All News & Blogs
In women, the signs of heart problems aren't always so clear.
Jenn Mele, shown with husband Dave and kids Katie
View More Images from this story
Visit the Photo Place
But the cardiologist confirmed that something was, in fact, wrong. The specialist sent Mele to the hospital for a cardiac catheterization, in which dye is injected into the arteries.
The test revealed a blockage in her coronary artery, as well as damage to a portion of her heart. Doctors say a muscle spasm in her heart triggered the blockage, though they aren't sure what caused the spasm.
"Spasm typically is the thing that kills young women," Ryan said. "And there are still lots of things they don't know about why it occurs."
Mele was the picture of good health, following in both her mother's and father's footsteps as a long-distance runner. But family also may have played a role in her heart attack.
Ryan said he had a sister--lean, young and athletic like his daughter--who died suddenly and inexplicably at age 27 in 1975.
"Did my sister die from a spasm of the coronary artery which precipitated an arrhythmia [irregular heart rhythm]?" Ryan said. "We will never know. But we have to wonder."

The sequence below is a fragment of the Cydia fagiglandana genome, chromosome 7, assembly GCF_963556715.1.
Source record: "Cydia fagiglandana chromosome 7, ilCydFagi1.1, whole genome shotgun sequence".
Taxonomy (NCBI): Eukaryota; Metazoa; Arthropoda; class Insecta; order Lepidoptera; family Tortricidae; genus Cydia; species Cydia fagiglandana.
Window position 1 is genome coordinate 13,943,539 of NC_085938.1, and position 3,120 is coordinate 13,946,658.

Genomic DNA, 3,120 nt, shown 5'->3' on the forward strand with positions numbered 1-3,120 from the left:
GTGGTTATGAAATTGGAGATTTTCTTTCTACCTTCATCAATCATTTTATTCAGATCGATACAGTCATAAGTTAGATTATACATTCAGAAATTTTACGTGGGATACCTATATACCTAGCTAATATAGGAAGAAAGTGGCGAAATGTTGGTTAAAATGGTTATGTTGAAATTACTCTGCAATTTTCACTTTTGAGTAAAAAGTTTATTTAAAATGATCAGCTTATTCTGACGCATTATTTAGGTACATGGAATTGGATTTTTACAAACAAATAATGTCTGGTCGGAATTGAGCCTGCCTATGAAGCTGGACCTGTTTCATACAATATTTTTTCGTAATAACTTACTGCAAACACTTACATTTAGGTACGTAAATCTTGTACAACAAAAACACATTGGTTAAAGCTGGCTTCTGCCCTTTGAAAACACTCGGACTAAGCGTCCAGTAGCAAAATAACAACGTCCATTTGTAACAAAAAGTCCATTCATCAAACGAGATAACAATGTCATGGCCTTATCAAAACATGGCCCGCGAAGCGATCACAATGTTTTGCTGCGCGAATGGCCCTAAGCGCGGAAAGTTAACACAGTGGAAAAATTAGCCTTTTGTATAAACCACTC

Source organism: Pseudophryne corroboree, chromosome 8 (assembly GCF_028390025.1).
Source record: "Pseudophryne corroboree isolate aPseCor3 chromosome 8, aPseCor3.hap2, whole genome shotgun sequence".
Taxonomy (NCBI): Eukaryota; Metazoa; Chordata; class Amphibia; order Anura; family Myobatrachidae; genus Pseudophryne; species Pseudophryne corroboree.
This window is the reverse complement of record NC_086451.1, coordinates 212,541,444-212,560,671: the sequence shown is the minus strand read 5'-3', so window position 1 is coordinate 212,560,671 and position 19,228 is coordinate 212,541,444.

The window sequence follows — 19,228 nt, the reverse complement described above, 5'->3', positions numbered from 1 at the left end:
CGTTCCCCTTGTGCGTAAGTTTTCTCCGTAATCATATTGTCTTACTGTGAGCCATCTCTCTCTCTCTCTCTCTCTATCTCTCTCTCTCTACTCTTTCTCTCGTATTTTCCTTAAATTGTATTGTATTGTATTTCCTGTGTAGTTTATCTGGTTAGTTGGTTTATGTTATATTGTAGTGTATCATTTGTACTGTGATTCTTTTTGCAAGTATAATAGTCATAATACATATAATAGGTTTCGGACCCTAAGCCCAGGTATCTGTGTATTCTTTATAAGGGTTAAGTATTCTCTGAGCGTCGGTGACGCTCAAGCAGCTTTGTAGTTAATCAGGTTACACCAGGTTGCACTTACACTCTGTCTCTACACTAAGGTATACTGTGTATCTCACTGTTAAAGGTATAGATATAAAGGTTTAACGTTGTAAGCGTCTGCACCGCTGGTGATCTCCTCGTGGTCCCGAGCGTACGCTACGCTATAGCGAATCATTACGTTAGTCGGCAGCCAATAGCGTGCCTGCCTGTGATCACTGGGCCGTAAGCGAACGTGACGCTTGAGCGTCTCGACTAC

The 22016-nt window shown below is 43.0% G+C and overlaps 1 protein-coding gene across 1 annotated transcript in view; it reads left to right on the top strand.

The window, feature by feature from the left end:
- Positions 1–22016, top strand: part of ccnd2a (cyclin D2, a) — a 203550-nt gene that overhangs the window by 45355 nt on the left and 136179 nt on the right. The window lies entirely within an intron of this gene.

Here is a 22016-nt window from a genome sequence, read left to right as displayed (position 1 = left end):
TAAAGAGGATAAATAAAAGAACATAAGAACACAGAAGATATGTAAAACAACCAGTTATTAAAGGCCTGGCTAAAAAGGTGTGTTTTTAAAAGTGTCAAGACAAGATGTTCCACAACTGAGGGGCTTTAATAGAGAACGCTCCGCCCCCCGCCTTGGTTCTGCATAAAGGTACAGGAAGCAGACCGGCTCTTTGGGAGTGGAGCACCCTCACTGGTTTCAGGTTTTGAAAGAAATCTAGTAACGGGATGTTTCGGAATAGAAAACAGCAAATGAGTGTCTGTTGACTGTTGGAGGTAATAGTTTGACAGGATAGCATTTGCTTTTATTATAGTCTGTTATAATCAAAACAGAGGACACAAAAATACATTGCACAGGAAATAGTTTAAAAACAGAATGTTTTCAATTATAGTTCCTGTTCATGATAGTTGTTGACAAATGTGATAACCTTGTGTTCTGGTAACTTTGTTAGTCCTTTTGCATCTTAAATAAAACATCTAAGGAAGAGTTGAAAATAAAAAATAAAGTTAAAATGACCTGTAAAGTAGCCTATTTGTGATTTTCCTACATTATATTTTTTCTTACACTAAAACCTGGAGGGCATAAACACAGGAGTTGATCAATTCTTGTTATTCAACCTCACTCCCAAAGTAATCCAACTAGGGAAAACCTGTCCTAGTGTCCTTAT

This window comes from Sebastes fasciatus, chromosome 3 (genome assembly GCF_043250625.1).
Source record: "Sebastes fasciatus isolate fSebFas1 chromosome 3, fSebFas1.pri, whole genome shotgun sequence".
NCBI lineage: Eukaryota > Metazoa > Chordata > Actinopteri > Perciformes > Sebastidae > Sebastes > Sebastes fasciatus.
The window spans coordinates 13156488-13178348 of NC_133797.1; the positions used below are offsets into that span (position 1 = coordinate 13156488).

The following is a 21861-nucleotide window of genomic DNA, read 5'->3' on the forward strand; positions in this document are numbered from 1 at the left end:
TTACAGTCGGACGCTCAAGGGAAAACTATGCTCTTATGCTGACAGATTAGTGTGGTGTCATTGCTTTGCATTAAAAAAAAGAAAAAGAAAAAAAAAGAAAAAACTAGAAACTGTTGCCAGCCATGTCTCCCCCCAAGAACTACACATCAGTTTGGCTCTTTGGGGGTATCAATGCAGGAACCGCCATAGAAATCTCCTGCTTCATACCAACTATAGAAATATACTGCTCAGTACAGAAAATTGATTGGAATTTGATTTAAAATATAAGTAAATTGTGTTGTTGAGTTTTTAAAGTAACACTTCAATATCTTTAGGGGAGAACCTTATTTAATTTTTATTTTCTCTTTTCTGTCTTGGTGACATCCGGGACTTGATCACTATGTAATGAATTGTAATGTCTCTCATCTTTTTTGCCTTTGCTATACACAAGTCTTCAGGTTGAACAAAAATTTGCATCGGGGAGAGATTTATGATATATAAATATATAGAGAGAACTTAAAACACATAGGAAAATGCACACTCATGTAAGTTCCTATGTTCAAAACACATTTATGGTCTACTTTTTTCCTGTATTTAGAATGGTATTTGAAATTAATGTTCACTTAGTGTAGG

'I GOT AWAY WITH IT'
For Mele, the emotional recovery from her attack was much tougher than the physical recovery.
As a stay-at-home mom (who's also now a part-time Realtor), running was "kind of the only thing I really did for myself."
She had always taken great pride in her physical health, so stopping running was tough. She no longer runs competitively--no more marathons.
But with her doctors' blessing, Mele said she now runs 6 to 8 miles, five days a week. She also does Pilates and lifts weights.
She also takes several medicines designed to keep her from suffering another attack.
Mele said the experience reinforced the importance of listening to your body and of getting things checked out--twice, if necessary. It also taught her to take fatigue seriously and not assume it's just the price of being active.
Her attack also reinforced her belief in the importance of staying fit.
"What [doctors] said was had I not been in such good physical condition, I could have possibly dropped dead after that 18-mile run, or during that following week where my heart wasn't working properly," Mele said. "Because I was as healthy as I was, I got away with it."
Janet Marshall: 540/374-5527